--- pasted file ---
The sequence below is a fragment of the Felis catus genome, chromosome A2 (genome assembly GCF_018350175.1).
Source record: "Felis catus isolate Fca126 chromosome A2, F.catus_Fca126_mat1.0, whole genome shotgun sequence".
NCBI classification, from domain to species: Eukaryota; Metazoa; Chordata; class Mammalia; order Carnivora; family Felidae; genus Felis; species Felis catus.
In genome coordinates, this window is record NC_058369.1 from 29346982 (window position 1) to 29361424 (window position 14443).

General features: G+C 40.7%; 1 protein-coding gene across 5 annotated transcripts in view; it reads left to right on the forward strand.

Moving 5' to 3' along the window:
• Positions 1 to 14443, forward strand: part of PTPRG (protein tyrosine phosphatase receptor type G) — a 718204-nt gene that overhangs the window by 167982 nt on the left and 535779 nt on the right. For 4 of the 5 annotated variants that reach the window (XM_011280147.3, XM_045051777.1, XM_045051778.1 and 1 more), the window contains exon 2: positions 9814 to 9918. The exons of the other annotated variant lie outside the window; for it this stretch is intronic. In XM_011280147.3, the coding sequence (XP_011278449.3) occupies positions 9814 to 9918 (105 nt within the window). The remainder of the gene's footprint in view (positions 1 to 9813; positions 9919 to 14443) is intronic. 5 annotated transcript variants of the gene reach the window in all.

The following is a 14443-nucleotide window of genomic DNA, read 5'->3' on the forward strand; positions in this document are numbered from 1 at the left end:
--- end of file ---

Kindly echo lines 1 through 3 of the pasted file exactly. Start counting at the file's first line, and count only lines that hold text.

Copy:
The sequence below is a fragment of the Felis catus genome, chromosome A2 (genome assembly GCF_018350175.1).
Source record: "Felis catus isolate Fca126 chromosome A2, F.catus_Fca126_mat1.0, whole genome shotgun sequence".
NCBI classification, from domain to species: Eukaryota; Metazoa; Chordata; class Mammalia; order Carnivora; family Felidae; genus Felis; species Felis catus.